His & Hers would like to express our wholehearted appreciation for small independent businesses around Merseyside. The hospitality industry is crucial in making Liverpool such a popular and award winning city to visit and enjoy. Some of our happiest memories have been enjoying eating out with family and friends and attending memorable events in the city.
Liverpool has been voted one of the friendliest cities in the country in a recent survey carried out by C-V Library. Much is owed to the hospitality industry for that accolade. We can support those restaurants that do deliveries and take-away, but more help is needed.
Liverpool Hospitality Association – a collective of over 100 local businesses – has written an impassioned letter to the government and more specifically to the Chancellor of the Exchequer, Rishi Sunak, in a bid to save the city’s restaurants, bars, hotels and attractions.
Chaired by chef and owner of The Arts School Restaurant, Paul Askew, the LHA details how the Coronavirus pandemic is leaving the city’s hospitality businesses ‘in a position that they may not survive’.
Lockdown and social distancing measures have seen the nation’s hospitality sector either completely closed or facing tough restrictions. The Liverpool Hospitality Association highlights that the industry will be one of the last to reopen. When it does it will still be ‘heavily influenced by social distancing’.
The LHA is made up of some of the city’s most successful and much-loved businesses. These include: the Arts School Restaurant, Graffiti Spirits Group*, Maray, Red and Blue Restaurants (Salt House Tapas, Bacaro, Hanover Street Social and Rocket & Ruby), Paul Moran of Living Ventures and others.
*Graffiti Spirits includes: Duke Street Market, Bold Street Coffee, Salt Dog Slims, 81 Ltd, Slim’s, Santa Chupitos, Maluco Pizzeria, El Bandito, Castle Street Coffee and Super Megabite.
The Liverpool Hospitality Association’s heart-felt letter details how the hopes of Liverpool’s businesses ‘now hang in tatters’. So many local people have ‘grafted for years, fighting for survival’.
The letter asks for support in the following:
- #NationalTimeOut initiative supporting rent payments to landlords for a 9 month period without being added to the end of the lease.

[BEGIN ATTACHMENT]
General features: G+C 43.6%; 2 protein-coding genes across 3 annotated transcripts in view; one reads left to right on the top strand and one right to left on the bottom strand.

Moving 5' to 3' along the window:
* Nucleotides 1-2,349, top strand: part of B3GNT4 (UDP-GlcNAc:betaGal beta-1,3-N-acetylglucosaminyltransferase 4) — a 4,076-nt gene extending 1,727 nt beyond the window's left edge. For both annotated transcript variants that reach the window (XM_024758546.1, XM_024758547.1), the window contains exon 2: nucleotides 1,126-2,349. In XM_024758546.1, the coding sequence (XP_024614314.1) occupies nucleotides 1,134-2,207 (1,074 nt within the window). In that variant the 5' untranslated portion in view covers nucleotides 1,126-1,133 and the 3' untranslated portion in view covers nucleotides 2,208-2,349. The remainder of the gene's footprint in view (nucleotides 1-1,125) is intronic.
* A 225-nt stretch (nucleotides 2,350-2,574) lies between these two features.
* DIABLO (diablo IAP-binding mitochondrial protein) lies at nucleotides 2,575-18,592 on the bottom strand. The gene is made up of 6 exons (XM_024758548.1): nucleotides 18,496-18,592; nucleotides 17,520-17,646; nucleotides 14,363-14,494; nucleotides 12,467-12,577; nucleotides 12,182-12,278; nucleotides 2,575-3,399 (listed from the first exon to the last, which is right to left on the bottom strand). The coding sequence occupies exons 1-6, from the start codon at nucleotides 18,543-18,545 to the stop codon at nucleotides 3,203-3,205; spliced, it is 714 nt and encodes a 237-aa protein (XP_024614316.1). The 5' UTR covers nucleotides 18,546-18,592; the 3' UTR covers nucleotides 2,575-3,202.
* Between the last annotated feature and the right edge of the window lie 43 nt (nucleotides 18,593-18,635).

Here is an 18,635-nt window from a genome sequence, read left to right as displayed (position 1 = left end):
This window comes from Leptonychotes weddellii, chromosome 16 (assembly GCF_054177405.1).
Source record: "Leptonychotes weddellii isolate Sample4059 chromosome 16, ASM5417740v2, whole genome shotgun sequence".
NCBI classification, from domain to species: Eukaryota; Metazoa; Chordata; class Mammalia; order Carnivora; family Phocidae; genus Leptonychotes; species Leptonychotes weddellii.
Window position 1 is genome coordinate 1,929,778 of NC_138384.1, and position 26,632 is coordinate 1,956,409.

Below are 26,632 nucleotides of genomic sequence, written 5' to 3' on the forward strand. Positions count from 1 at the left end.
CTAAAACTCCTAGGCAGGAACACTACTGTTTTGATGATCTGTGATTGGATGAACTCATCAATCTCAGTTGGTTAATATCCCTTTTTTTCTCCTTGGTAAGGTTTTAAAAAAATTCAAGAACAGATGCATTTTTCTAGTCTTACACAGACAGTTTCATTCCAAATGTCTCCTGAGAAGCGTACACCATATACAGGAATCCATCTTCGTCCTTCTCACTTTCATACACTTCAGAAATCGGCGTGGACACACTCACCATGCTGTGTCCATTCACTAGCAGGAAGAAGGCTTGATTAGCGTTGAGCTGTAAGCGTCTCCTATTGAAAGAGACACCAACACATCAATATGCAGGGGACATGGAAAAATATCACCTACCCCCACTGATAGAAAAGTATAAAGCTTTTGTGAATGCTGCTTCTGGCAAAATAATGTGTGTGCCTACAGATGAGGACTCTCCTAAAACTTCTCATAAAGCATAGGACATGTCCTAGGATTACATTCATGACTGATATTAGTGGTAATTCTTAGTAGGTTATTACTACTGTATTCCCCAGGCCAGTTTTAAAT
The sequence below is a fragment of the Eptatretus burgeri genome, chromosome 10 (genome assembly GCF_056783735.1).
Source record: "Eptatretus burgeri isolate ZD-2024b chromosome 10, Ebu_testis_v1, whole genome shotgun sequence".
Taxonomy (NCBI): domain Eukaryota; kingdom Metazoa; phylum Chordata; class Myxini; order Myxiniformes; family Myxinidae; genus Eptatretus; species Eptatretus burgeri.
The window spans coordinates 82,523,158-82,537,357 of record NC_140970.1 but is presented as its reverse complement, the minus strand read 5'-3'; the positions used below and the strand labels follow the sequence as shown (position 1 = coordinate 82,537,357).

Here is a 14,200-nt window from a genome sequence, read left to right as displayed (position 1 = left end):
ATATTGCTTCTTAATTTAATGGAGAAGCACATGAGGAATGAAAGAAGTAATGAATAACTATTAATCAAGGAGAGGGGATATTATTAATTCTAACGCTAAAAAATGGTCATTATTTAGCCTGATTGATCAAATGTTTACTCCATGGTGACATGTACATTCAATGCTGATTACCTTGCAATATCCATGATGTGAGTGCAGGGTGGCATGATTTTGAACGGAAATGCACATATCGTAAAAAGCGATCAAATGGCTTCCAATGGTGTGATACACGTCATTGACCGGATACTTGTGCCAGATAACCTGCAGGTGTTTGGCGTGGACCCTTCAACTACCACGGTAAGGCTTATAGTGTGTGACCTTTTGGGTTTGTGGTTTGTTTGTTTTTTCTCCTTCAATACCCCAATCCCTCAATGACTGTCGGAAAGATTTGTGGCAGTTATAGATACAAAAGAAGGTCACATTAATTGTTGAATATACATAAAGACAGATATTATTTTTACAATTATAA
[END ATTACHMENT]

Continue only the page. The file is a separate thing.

- #RasieTheBar initiative – raising the current £51k threshold to £151k for business rate grants.
- Furlough Pay Review – a review of measures for the hospitality sector considering the expected long-term timescales for recovery.
- Directors of Limited Companies be in line with self-employed – allowing dividends to be considered via company records, not just basic PAYE pay.
- VAT reduction – a reduction in VAT for all Visitor Economy sector to 10% for a minimum 12 month period.
- Insurance companies held accountable. Many hospitality businesses have been advised they are not covered as COVID-19 is not mentioned in their policies.
- CBILS movement on 100% Government back up to £100k. Many have been unable to be accepted due to new venues, small profits, past history or future concern of longevity in the environment.
Paul Askew, Chair of the LHA and owner of The Arts School, said: “COVID-19 has created unprecedented circumstances for all. And for the hospitality industry, there are extraordinarily uncertain times ahead. We’ll be one of the last sectors to reopen and even then, our new normal will be a stark contrast to the busy and bustling venues we’re used to.
“Liverpool’s hospitality sector has a visitor economy worth £4.9bn and we provide over 57,000 jobs…To ensure that, collectively, this is possible moving forward, we’ll need long-term support from the government.”
Matt Farrell, co-founder of Graffiti Spirits Group, added: “Hospitality businesses are ‘cultural banks’…As with many other services, (they) are there for the community as much as they are for the business owners. They will need ongoing help and support to be there when society is ready. Supporting and following this cause is categorically the only way to help survival.”